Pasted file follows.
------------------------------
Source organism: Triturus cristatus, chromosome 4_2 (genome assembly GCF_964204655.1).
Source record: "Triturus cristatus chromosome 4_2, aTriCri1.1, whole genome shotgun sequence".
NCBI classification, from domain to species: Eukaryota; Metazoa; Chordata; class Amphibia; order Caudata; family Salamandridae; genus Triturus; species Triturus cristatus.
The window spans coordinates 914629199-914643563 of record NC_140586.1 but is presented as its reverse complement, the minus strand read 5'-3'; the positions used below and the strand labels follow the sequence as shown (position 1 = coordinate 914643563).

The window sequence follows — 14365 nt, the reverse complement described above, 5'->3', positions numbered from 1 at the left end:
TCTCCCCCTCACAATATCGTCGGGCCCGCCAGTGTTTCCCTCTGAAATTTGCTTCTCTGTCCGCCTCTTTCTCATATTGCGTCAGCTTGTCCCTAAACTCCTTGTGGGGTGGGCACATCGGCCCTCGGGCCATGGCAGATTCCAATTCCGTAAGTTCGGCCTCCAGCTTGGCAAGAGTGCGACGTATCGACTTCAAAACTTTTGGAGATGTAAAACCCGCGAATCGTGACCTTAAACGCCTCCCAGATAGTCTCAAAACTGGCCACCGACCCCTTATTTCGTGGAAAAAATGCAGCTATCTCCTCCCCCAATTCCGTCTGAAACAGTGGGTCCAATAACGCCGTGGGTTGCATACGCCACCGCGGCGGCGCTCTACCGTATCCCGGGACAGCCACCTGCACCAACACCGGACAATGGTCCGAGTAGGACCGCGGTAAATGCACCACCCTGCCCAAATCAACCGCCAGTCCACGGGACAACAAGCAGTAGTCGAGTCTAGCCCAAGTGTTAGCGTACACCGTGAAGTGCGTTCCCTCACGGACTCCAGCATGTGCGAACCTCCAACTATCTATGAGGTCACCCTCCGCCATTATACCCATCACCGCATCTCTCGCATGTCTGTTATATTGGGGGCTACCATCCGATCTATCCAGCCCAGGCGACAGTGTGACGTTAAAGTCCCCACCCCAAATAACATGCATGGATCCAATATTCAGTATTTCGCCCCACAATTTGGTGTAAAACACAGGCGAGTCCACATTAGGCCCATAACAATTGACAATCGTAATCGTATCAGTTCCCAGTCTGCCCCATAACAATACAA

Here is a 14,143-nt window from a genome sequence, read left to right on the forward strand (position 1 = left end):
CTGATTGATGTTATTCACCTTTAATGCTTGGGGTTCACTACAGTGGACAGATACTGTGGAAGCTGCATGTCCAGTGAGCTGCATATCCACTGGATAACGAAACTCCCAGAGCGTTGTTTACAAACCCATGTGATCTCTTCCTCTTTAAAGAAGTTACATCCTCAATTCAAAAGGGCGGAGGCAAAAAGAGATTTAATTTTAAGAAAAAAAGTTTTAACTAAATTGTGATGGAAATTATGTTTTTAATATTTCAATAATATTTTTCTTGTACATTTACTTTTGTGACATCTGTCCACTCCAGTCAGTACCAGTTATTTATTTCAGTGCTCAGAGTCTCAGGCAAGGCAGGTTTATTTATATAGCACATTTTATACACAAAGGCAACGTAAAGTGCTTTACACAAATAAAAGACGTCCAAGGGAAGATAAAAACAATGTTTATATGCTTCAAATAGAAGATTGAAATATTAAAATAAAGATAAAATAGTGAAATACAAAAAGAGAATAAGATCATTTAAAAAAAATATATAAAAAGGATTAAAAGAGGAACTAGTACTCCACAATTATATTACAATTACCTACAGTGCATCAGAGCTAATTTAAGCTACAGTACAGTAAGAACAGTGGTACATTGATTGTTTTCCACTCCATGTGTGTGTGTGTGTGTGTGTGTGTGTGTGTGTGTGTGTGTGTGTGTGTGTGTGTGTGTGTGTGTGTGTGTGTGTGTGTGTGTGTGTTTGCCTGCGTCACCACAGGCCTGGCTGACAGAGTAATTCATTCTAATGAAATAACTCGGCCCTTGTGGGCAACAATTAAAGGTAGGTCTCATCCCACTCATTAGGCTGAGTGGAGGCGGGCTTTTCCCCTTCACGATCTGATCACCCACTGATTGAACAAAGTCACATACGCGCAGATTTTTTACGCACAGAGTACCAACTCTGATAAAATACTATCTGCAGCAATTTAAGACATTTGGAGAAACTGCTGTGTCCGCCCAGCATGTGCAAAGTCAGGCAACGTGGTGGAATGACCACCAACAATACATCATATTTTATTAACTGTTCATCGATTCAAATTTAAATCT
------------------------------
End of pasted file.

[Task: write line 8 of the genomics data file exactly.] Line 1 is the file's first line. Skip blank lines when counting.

CTGATTGATGTTATTCACCTTTAATGCTTGGGGTTCACTACAGTGGACAGATACTGTGGAAGCTGCATGTCCAGTGAGCTGCATATCCACTGGATAACGAAACTCCCAGAGCGTTGTTTACAAACCCATGTGATCTCTTCCTCTTTAAAGAAGTTACATCCTCAATTCAAAAGGGCGGAGGCAAAAAGAGATTTAATTTTAAGAAAAAAAGTTTTAACTAAATTGTGATGGAAATTATGTTTTTAATATTTCAATAATATTTTTCTTGTACATTTACTTTTGTGACATCTGTCCACTCCAGTCAGTACCAGTTATTTATTTCAGTGCTCAGAGTCTCAGGCAAGGCAGGTTTATTTATATAGCACATTTTATACACAAAGGCAACGTAAAGTGCTTTACACAAATAAAAGACGTCCAAGGGAAGATAAAAACAATGTTTATATGCTTCAAATAGAAGATTGAAATATTAAAATAAAGATAAAATAGTGAAATACAAAAAGAGAATAAGATCATTTAAAAAAAATATATAAAAAGGATTAAAAGAGGAACTAGTACTCCACAATTATATTACAATTACCTACAGTGCATCAGAGCTAATTTAAGCTACAGTACAGTAAGAACAGTGGTACATTGATTGTTTTCCACTCCATGTGTGTGTGTGTGTGTGTGTGTGTGTGTGTGTGTGTGTGTGTGTGTGTGTGTGTGTGTGTGTGTGTGTGTGTGTGTGTGTGTGTGTTTGCCTGCGTCACCACAGGCCTGGCTGACAGAGTAATTCATTCTAATGAAATAACTCGGCCCTTGTGGGCAACAATTAAAGGTAGGTCTCATCCCACTCATTAGGCTGAGTGGAGGCGGGCTTTTCCCCTTCACGATCTGATCACCCACTGATTGAACAAAGTCACATACGCGCAGATTTTTTACGCACAGAGTACCAACTCTGATAAAATACTATCTGCAGCAATTTAAGACATTTGGAGAAACTGCTGTGTCCGCCCAGCATGTGCAAAGTCAGGCAACGTGGTGGAATGACCACCAACAATACATCATATTTTATTAACTGTTCATCGATTCAAATTTAAATCT